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Rescue Dogs Helping Veterans with PTSD


K9s for Warriors is a non-profit organisation which pairs veterans with dogs rescued from kill shelters.

Shelter dogs are gaining a new leash on life from U.S. military veterans. K9s For Warriors, an organization based in Ponte Vedra Beach, Florida, is pairing shelter dogs with veterans coping with post-traumatic stress disorder (PTSD) and traumatic injuries. The group rescues dogs, mostly from kill shelters, and trains them as service canines to live with struggling veterans, which helps them and their families’ transition back to civilian life.

The U.S. Department of Veterans Affairs estimates 11 to 20 percent of U.S. veterans who served in missions to Afghanistan and Iraq have suffered from PTSD in a given year. The mission of K9s For Warriors is “to empower our heroes to begin their recovery with their new service dog.”

Other service members and their families have been able to adopt military working dogs. At the height of the Iraq and Afghanistan wars, about 2,500 military working dogs were trained to detect improvised explosive devices (IEDs). Former handlers and in rare instances, their families, have been allowed to adopt these hero dogs.

Closer to home, Assistance Dogs Australia has also been working with sufferers of post-traumatic stress disorder (PTSD), in line with mounting fact-based evidence on the benefits of Assistance Dogs for returned servicemen, women or veterans.

Assistance Dogs can be trained to provide a combination of physical task-oriented and emotional support to assist their owner and help them to overcome fears.

Assistance Dogs placed with PTSD sufferers can be trained to pick up on their owner’s emotions, and can detect signals of anxiety. Upon sensing their owners anxiety, the dog engages in eye contact and body contact to comfort their owner and divert their attention.

The dogs can master bespoke cues to help their owner overcome psychological trauma linked to specific situations, eg:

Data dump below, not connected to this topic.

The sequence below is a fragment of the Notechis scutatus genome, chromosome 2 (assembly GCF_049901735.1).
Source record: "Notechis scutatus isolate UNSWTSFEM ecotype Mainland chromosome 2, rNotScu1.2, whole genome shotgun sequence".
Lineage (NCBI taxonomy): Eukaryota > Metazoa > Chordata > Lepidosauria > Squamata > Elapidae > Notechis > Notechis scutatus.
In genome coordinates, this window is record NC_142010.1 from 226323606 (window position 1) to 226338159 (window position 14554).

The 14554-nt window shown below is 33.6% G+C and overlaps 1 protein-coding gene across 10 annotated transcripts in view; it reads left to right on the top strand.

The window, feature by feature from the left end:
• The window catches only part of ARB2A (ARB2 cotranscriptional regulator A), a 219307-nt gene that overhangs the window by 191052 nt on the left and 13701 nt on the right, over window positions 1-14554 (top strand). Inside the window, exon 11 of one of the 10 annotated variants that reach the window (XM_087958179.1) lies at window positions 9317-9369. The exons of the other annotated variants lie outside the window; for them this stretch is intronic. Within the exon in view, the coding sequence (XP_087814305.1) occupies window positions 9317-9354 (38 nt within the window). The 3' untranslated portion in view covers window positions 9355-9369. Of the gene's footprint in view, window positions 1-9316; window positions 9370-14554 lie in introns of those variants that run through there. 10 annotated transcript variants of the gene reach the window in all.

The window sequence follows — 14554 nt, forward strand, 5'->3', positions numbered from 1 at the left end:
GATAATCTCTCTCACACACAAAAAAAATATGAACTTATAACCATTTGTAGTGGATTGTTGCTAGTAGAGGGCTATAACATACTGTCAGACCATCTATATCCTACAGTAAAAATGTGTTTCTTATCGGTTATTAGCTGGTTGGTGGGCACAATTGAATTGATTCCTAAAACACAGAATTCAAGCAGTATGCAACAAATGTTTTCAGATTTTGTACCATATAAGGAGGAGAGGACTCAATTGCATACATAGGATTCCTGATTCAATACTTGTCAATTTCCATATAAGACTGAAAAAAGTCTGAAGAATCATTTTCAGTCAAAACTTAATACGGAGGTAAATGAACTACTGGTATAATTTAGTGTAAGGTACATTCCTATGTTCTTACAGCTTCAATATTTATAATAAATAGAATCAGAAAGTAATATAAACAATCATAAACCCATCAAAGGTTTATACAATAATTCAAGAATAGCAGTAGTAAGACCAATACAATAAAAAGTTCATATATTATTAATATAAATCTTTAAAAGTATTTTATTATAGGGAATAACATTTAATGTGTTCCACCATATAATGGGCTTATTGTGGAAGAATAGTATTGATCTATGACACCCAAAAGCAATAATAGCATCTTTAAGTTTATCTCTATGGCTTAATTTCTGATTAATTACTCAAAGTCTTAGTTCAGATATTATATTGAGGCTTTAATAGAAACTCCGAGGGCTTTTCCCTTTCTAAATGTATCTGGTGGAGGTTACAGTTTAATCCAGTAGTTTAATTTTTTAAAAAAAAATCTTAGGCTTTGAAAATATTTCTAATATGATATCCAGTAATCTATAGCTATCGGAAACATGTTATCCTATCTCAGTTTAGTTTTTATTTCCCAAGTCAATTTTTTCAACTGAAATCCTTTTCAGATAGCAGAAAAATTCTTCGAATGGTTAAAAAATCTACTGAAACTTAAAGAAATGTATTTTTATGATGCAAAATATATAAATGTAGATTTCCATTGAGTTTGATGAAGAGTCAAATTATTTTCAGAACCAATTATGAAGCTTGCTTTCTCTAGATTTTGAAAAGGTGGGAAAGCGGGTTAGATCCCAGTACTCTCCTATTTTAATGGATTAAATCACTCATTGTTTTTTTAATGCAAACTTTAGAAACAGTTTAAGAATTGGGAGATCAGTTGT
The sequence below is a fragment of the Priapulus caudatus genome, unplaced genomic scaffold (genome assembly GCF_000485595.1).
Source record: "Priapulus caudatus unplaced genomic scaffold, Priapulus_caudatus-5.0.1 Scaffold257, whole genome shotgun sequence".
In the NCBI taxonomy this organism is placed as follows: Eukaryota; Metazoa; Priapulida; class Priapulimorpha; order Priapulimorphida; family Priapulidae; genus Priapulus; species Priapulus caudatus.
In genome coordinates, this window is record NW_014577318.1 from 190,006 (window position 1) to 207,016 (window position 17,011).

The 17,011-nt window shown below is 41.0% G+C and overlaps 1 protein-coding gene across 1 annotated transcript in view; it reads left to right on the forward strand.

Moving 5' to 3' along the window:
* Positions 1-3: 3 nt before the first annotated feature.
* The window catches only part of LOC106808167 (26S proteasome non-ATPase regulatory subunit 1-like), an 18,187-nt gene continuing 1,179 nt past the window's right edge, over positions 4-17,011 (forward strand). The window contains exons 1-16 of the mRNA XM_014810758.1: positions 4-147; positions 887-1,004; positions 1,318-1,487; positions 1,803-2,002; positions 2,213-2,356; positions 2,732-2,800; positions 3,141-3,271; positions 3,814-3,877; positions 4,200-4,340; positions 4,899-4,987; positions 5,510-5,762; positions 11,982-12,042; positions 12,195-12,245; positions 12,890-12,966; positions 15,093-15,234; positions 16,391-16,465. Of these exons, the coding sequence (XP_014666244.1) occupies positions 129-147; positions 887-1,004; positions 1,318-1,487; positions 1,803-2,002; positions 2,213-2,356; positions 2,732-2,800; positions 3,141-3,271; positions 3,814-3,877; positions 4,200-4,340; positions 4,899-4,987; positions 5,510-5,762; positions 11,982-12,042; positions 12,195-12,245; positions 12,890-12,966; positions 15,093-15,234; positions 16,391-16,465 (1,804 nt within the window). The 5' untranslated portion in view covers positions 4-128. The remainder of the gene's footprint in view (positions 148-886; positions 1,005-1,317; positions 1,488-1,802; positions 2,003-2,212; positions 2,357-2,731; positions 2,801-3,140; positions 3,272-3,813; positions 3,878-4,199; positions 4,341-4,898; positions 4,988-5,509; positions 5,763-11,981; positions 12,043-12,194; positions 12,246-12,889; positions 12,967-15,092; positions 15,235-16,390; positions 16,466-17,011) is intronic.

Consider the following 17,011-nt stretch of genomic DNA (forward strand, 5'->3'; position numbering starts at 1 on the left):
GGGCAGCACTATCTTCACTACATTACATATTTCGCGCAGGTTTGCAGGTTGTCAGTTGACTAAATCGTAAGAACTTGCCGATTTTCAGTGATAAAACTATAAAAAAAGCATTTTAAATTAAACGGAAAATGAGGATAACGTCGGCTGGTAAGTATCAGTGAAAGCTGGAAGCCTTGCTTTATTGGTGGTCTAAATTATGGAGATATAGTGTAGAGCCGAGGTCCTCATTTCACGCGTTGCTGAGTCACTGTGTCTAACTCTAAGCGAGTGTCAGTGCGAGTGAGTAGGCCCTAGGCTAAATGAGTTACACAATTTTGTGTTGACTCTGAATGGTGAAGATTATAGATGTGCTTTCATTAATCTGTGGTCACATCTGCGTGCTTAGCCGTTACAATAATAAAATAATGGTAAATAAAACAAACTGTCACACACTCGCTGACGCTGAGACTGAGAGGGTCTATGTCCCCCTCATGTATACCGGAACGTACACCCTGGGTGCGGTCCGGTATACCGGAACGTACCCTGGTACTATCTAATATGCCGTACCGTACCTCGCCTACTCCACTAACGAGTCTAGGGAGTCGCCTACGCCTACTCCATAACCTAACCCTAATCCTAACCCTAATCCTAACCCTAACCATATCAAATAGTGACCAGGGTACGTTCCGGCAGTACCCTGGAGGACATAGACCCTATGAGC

• “Block” directs the dog to stand in front of their owner offering a barrier and space .
  • “Behind” tells the dog to position itself behind their owner, a technique known as “posting” which helps to ease hyper-awareness, the feeling of being constantly on edge.
  • “Lights” signals for the dog to enter a room before the owner and turn on the lights so they don’t have to enter a dark space.
  • Sweep” is the cue for the dog to enter a room or house and sweep it for people or intruders, alerting its owner by barking.

Stephane and Veo's Story

After serving in the armed forces for 18 years, both at home and abroad, Stephane was diagnosed with post-traumatic stress disorder (PTSD). 

After being matched with Veo, Stephane has told us how his life has changed, and continues to change each day they are together. 

"Veo's company is an endless source of support for me.I find myself laughing at his mischief; seeing new things that I couldn't see before; having the motivation to leave the house and also having protection at all times.''

"By being by my side when I withdraw and disappear, Veo has given me the mental fortitude to do the things I would normally shy from and or avoid.''

Veo has had an impact on not only Stephane, but the whole family too.

"Most of all, my little girls love him and he brings us all together.''

If you are experiencing difficulties with PTSD or know someone who is, please contact:

LifeLine: 131114
Beyond Blue: 1300 22 4636

A nationally registered charity, Assistance Dogs Australia trains dogs to help people with a range of physical and mental disabilities achieve greater freedom and independence.

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